Tuesday, August 9, 2016

Repugnance watch: Deaccessioning art (i.e. selling it)

Some time ago I had a set of posts on Brandeis University's plan to sell some of its art. Apparently the professional ethics of museums allows art to be sold to buy other art, but not to fix the roof or pay for other things.  Sometimes a sale would violate the terms of the gift of the art, but apparently the repugnance applies even when it would not. Now comes a story (in the NY Times) about similar considerations at Fisk University: A Prized Stettheimer Painting, Sold Under the Radar by a University

"When Fisk University, the historically black school in Nashville, tried to sell two paintings several years ago from its storied Alfred Stieglitz art collection, a firestorm erupted. The proposed sale violated conditions of the gift of the collection from Stieglitz’s widow, Georgia O’Keeffe, according to her foundation.

"A drawn-out legal challenge ended in a compromise in 2012 that allowed Fisk to share its collection with Crystal Bridges, the Arkansas museum founded by Alice Walton, the Walmart heiress, bringing the struggling university an infusion of $30 million.

"But what was not revealed at the time, and has only recently come to light, is that before the agreement was completed — and with the debate over the future of Fisk itself swirling around her — Hazel O’Leary, then the university’s president, on behalf of the school quietly sold off two other paintings owned by Fisk.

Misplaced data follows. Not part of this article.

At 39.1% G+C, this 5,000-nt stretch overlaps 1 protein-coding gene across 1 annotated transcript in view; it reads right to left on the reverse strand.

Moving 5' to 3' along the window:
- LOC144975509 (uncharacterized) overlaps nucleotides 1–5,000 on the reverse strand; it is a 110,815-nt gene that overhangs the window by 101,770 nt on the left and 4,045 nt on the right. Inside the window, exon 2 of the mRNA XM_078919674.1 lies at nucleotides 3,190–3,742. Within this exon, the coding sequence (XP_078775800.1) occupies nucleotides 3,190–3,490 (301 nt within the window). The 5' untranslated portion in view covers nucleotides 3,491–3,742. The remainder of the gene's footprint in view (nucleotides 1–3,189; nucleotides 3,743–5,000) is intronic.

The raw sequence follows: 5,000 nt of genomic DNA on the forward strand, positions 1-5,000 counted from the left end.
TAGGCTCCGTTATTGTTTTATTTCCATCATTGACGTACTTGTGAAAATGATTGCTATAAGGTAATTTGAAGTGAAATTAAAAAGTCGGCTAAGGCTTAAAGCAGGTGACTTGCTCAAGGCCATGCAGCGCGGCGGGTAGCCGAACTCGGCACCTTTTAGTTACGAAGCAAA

"The institution was “under duress,” said Patrick Albano of Aaron Galleries, an art dealer from Illinois whom Ms. O’Leary asked to broker the sale.
"According to Mr. Albano, Fisk decided to sell work by Stettheimer and the painter and illustrator Rockwell Kent, which had been donated to the university with “no strings attached.”

“Shame on them,” said Lyndel King, director of the Weisman Museum at the University of Minnesota and a chairwoman of the Task Force for the Protection of University Collections, referring to Fisk’s actions. “It’s very much against the ethics of our profession.”

"Though the task force does not have legal authority over universities, its members, who represent several museum associations, can censure those who sell art to pay operating expenses, putting pressure on them not to treat art as an A.T.M. That practice “alienates donors and undermines the purpose of having a museum on campus,” Ms. King said.

"Various museum associations say that deaccessioning art, if not in violation of the original gift, is justified if the proceeds are used to buy more art. It is the cherry-picking of a painting here and a painting there to bolster an endowment or support operating expenses that is frowned upon.

"Universities, however, have argued in several settings that they must consider such sales when the fiscal alternatives — cutting programs or staff — are untenable."

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